Banks under pressure: How to maximize your FDIC protection.
By CD Moriarty
SVB caught everyone's attention and is a reminder to consider where our cash is held.
"Is my money safe?"
Since the Silicon Valley Bank (SIVB) failure last week, this may be the most asked question. The Federal Deposit Insurance Corporation (FDIC) was created to keep your banking money safe in 1933 after the stock market crash of 1929 and subsequent bank failures.
Read more:Silicon Valley Bank: Here's what happened to cause it to collapse
At this point, the FDIC oversees and insures over 5 , 000 banks. A receivership like Silicon Valley Bank is rare . In 2021 and 2022, there were no failed banks , according to the FDIC. This was atypical, as in many years there are a handful of bank failures. The size of this one is what caught everyone's attention and reminds us to consider where our cash is held.
See: FDIC failed bank list
I learned how FDIC insurance works firsthand in the late '80s. At the end of December, a regional bank went belly up. My issue? The company I worked for held all their money at that bank and had issued me a payroll check. I was able to deposit it, but the check bounced. This left me with a host of overdrafts as I had paid my monthly rent, utilities, and other bills, before leaving for a New Year's ski trip. The FDIC insured the bank and the company I worked for was made whole. The company refunded me for the overdrafts and the paycheck was reissued from their new bank. The value of having a FDIC-insured bank in action saved my day and my pocketbook. Not to mention my job , since the company stayed in business.
How much of your money is safe?
When it comes to the FDIC, the insurance per account holder is $250,000 at an FDIC insured bank. You do not buy the insurance, the bank does. You are covered automatically when you have savings in a FDIC-insured bank.
Checking, saving, CDs are insured up to $250,000 per person, not per account; however, there is a cash savings strategy that creates more coverage. If you have a joint account, you both are covered for $250,000, a total of $500,000.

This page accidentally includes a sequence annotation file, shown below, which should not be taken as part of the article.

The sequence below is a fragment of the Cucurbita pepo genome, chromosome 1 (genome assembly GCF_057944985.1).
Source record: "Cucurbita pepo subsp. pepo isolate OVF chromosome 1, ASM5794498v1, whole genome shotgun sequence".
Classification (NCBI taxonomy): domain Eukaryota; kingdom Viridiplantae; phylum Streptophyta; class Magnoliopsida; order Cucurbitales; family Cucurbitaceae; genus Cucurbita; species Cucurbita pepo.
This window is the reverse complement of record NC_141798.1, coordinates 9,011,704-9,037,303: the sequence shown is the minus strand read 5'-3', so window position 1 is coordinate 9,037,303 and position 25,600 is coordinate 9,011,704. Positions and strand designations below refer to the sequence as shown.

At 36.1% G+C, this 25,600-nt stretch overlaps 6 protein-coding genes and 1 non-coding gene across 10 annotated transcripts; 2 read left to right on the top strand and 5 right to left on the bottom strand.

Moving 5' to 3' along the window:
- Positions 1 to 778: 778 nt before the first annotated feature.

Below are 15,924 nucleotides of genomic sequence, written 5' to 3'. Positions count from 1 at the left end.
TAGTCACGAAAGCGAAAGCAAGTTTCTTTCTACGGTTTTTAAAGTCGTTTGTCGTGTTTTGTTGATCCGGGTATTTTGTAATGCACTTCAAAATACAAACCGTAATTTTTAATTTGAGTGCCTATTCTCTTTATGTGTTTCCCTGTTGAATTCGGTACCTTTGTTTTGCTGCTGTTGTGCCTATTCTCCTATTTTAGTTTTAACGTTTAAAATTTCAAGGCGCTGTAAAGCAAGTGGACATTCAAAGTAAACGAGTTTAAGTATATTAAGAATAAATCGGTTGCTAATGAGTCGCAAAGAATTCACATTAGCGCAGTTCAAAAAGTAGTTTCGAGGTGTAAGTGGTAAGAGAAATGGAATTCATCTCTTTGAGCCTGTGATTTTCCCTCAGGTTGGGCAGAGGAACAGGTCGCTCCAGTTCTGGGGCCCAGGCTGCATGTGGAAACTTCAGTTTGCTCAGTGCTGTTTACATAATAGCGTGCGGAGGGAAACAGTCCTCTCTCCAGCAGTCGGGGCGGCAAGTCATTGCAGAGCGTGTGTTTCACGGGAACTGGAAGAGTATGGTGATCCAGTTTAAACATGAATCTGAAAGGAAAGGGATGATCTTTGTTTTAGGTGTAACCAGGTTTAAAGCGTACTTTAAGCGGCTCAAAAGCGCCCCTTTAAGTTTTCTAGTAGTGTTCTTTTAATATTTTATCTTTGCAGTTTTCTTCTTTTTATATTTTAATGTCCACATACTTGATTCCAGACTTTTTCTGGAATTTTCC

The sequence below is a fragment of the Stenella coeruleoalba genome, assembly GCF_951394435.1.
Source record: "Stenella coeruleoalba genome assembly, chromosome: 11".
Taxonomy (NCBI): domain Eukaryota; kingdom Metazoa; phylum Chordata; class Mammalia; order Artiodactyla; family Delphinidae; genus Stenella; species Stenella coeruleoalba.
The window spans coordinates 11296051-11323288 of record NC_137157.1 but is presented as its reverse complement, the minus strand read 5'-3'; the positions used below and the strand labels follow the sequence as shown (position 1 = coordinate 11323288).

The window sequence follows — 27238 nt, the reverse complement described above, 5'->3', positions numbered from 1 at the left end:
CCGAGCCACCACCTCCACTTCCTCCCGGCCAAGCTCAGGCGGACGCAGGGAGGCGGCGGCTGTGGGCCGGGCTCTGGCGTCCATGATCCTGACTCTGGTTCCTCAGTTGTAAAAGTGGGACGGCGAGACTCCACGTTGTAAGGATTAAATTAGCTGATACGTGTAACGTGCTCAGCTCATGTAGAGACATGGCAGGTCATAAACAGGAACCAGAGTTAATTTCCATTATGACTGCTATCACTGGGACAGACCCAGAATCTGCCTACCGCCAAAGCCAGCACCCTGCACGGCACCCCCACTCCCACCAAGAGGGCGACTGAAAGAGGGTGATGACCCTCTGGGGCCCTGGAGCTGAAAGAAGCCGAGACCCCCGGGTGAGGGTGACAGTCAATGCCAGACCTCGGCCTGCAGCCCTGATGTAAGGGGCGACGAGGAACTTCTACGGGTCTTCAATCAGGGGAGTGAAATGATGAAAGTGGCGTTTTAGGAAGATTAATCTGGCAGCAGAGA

Another strategy is for your account to establish it as a Paid on Death (POD), as the FDIC insures your beneficiaries as well. A client of mine routinely kept over $500,000 in her savings account to feel comfortable. She directed the bank to add POD designation to her account so that the cash would go to her three children equally at her death. The FDIC insures up to $250,000 per beneficiary, so this step also upped her insurance (3 x $250,000 coverage was added) . This beneficiary impact also applies to revocable trust beneficiaries, though starting on April 1, 2024 the coverage will max out at $1,250,000 for trusts.
Your retirement accounts in the bank are also insured up to $ 250,000 as long as they are in cash accounts, not investment accounts with a bank affiliate.
T he FDIC goes beyond giving bank depositors peace of mind by examining and supervising banks to help prevent the need for their insurance. They also take receiverships of failed banks. In addition, they have consumer programs, including Money Smart, a financial education resource.
Other insurance for your cash
Other financial institutions have insurance , too. If you have money in a credit union, they have insurance through National Credit Union Administration (NCUA) . NCUA was established in 1970 to insure and oversee member credit unions. Their insurance coverage limit is also $250,000 on your cash accounts and works similarly to the FDIC.
Securities Investor Protection Corporation (SIPC) covers brokerage firms when they are financially troubled. SIPC coverage is $500,000 for investments including $250,000 for cash. This is not if the value of investments goes down. The insurance is if the company where you hold your investments fails.
For example, if XYZ brokerage company where you held your investments failed, you would have coverage for up to $500,000. If you owned $1 million in investments and cash, you would recover only half of it.
Banks love to have you do all your banking and financial transactions through them. They want to be your one - stop shopping. Yet, if you are one who likes to keep cash in savings accounts, consider adding self-protection by diversifying. If you had two banks or a bank and credit union, if one of your financial institutions failed, you would still have access to the other banking accounts. Just remember, the "magic" number of $250,000 to keep all of it safe in the FDIC-insured institution.
CD Moriarty, CFP, is a Vermont-based financial speaker, writer and coach.
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March 18, 2023 09:31 ET (13:31 GMT)
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